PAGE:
Minimal risk for Māori consuming eel, toxicology study finds
A University of Canterbury toxicology study recently published in the New Zealand Medical Journal has concluded that "PFOS residues in eels are likely to be of no concern from a carcinogenicity perspective," which will likely ease fears around the traditional Māori food.
Fished out of waterways around Aotearoa New Zealand and prepared in traditional dishes, freshwater eel (tuna) has long been a valued food source for Māori people. However, concerns about the safety of consuming eel have been stirred by recent media reports surrounding the high levels of perfluorooctanesulfonic acid (PFOS) in the Oaonui Stream in Taranaki. The PFOS derived from firefighting foam used by a nearby fire training facility.
University of Canterbury Toxicology Professor Ian Shaw of the College of Science | Te Rāngai Pūtaiao, and UC Master of Science student Te-Rina King-Hudson wanted to set the record straight.
"To look at the risk of eating PFOS-contaminated eel, we needed to know how much eel Māori eat. We spoke to whānau and found that the total amount is about one kilogram of eel per year per person," says Professor Shaw.
"We spoke with whānau of Muriwai marae in Ōpape and Punawhakareia marae in Rotoiti and they indicated eel was only consumed a couple of times a year, when eels are traditionally caught and eaten."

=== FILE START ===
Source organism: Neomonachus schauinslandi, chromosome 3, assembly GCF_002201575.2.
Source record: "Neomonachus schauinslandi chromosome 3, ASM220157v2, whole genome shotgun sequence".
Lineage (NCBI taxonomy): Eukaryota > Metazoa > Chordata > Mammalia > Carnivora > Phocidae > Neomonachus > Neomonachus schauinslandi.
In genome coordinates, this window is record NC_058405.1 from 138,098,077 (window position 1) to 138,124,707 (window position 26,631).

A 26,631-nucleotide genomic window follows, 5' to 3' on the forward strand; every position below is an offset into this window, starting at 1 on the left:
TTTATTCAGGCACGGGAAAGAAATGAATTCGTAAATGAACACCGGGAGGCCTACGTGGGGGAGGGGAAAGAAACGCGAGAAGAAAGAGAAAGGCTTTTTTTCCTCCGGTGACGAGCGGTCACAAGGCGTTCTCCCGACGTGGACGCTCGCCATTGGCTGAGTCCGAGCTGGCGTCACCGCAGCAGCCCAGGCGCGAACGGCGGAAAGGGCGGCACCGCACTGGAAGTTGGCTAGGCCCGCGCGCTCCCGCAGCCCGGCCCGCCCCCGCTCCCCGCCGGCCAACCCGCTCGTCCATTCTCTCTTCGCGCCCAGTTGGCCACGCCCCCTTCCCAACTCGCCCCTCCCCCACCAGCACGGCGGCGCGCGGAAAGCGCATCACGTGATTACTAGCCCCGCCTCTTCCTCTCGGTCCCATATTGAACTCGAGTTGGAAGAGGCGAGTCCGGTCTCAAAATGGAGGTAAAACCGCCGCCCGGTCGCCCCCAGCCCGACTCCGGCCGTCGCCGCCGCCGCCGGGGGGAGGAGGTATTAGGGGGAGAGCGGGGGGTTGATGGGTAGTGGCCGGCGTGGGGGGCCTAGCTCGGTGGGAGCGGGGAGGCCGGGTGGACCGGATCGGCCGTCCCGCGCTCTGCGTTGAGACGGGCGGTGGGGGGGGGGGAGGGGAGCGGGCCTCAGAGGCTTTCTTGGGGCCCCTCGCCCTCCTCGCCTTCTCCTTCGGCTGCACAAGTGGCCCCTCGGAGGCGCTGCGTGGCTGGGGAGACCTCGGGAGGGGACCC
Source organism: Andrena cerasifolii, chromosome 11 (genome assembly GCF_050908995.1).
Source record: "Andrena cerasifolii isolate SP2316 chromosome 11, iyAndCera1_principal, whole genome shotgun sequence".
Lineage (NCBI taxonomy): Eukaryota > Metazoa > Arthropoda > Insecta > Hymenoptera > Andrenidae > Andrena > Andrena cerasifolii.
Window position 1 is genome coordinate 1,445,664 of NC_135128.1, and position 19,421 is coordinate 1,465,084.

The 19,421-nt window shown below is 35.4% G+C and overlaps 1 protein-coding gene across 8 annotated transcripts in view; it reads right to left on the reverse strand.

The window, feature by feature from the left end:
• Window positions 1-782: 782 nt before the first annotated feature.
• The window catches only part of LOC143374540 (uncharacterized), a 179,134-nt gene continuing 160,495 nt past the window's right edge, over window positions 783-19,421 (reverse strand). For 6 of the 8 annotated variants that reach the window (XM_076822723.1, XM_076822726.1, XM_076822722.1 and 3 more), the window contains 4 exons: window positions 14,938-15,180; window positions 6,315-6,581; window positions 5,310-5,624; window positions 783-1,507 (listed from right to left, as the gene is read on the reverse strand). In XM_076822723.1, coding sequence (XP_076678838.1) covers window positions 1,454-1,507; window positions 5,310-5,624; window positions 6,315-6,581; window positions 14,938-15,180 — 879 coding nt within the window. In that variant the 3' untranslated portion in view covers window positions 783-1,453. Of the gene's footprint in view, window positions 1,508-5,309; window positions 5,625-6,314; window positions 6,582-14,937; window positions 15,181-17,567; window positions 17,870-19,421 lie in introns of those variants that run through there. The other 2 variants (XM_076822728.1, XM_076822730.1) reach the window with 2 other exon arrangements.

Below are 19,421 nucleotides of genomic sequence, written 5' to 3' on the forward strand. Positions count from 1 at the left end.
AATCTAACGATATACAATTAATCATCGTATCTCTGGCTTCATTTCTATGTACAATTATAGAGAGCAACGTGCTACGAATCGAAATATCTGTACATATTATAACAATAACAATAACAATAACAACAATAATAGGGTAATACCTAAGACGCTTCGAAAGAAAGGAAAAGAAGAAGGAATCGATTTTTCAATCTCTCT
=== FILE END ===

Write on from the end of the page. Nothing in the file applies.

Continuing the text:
Professor Shaw and Ms King-Hudson built a worse-case exposure scenario by using the highest PFOS level found in eels and compared this with exposure levels in rat carcinogenicity studies. This approached allowed the team to assess the worst-case cancer risk.
"These very low PFOS intakes suggest that the cancer risk to Māori consuming one kilogram of eel is negligible," Professor Shaw says.
According to Food Standards Australia New Zealand (FSANZ), "a tolerable daily intake (TDI) for PFOS of 20 ng/kg body weight/day based on decreased parental and offspring weight in rat reproductive toxicity studies."
Professor Shaw believes these estimates to be very conservative and says they were probably set as an interim measure to protect human health.
"It would be ideal if there were no PFOS residues in eels; however, we want to be sure the public is receiving accurate information about the risk associated with consuming small amounts of eel with residues," explains Professor Shaw.
PFOS is a key ingredient in many fabric protectors and stain repellents. There is significant debate in the scientific community about whether or not PFOS is carcinogenic.